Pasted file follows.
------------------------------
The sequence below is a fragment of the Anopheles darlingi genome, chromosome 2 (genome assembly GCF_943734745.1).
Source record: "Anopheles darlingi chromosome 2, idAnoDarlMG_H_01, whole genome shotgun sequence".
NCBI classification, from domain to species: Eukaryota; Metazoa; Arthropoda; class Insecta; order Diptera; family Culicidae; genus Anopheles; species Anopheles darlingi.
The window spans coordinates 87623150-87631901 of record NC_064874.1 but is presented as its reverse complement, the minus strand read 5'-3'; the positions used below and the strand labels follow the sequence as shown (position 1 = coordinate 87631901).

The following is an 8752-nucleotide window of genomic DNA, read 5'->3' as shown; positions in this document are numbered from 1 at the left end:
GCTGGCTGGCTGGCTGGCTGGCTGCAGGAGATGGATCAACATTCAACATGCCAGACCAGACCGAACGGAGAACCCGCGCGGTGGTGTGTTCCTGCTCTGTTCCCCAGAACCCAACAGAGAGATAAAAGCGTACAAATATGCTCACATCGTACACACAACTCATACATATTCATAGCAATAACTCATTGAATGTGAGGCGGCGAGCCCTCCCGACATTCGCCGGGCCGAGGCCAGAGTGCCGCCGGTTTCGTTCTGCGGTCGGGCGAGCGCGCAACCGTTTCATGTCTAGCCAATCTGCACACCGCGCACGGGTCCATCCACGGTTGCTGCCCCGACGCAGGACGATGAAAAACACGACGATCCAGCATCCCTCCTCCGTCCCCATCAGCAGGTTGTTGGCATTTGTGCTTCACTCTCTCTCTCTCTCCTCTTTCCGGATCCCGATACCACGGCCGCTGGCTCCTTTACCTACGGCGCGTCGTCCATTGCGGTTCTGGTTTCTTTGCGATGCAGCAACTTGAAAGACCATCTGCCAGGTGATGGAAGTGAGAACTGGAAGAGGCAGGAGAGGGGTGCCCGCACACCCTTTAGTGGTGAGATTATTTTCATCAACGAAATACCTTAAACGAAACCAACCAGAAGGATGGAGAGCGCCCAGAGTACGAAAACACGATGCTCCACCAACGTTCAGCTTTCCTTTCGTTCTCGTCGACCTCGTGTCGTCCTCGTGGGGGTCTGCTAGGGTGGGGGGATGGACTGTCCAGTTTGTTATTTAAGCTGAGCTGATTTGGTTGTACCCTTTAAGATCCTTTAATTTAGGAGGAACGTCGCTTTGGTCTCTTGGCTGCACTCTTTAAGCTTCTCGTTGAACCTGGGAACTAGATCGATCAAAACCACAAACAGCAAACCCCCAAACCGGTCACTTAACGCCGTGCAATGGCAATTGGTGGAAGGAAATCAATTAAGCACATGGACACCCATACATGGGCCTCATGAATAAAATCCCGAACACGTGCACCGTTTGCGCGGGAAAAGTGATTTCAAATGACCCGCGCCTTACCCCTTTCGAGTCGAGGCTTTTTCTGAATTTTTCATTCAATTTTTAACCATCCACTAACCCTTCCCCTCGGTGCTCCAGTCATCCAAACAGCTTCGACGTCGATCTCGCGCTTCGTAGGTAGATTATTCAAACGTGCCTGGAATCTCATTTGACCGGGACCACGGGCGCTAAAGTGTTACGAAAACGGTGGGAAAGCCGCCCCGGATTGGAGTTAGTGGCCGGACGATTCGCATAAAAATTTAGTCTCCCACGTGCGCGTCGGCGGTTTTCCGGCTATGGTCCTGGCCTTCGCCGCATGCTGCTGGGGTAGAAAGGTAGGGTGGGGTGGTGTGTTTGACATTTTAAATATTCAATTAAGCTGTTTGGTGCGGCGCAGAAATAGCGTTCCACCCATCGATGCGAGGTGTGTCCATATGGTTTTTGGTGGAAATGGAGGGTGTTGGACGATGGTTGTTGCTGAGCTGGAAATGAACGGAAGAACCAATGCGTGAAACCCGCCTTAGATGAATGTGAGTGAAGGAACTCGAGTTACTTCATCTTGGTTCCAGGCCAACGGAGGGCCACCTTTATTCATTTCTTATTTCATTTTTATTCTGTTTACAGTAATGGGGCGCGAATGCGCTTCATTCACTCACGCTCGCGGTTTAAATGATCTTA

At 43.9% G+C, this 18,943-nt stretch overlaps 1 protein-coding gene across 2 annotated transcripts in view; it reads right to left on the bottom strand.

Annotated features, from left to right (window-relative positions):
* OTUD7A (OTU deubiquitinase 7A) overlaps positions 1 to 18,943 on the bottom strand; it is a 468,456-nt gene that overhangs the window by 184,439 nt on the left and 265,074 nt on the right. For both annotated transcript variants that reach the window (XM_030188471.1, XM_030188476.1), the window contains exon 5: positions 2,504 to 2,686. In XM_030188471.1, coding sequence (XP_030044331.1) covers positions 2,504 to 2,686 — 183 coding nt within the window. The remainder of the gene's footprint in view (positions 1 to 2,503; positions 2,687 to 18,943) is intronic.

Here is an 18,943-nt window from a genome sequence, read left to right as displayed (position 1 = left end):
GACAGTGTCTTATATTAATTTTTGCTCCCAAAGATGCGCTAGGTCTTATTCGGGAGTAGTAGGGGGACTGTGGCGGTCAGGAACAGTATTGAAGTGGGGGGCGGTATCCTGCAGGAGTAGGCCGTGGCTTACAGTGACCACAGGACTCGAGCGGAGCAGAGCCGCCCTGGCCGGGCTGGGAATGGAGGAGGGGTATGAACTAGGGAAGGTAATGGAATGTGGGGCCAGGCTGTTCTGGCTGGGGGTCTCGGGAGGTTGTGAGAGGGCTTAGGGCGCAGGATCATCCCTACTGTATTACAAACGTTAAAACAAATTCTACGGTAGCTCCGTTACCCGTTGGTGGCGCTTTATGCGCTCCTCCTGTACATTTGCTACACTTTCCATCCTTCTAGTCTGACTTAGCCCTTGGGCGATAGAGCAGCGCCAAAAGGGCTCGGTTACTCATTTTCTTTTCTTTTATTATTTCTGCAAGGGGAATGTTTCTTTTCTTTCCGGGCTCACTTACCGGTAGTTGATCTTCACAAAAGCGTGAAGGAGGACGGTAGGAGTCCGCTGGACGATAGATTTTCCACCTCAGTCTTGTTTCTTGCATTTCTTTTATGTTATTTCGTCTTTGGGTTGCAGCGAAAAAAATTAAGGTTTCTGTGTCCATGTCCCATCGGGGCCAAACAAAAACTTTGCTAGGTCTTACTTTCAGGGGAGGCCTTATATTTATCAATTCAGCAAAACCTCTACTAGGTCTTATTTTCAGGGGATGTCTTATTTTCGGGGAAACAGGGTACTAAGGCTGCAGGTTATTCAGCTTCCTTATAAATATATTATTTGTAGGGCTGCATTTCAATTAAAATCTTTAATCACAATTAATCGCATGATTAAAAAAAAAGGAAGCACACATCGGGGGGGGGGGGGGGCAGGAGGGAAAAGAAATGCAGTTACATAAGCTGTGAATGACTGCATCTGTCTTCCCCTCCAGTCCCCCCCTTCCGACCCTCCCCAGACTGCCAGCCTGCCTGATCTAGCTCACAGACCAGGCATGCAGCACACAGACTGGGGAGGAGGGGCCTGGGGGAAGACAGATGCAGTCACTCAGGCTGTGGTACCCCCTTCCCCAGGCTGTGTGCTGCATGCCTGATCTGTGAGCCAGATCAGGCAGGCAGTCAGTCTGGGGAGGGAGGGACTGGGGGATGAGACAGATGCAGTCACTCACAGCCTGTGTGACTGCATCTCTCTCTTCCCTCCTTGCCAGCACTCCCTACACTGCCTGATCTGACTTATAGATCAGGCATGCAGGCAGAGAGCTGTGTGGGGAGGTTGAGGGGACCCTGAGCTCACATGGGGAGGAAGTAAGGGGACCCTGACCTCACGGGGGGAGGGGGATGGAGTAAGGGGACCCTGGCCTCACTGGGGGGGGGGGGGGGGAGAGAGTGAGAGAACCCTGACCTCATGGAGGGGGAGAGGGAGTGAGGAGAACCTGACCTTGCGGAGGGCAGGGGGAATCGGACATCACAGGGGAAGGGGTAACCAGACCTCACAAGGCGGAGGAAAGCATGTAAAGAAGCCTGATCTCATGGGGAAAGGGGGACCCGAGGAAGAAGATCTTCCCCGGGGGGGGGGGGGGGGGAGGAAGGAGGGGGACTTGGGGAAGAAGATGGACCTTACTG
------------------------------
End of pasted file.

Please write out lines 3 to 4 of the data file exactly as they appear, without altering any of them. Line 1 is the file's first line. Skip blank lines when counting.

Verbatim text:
NCBI classification, from domain to species: Eukaryota; Metazoa; Arthropoda; class Insecta; order Diptera; family Culicidae; genus Anopheles; species Anopheles darlingi.
The window spans coordinates 87623150-87631901 of record NC_064874.1 but is presented as its reverse complement, the minus strand read 5'-3'; the positions used below and the strand labels follow the sequence as shown (position 1 = coordinate 87631901).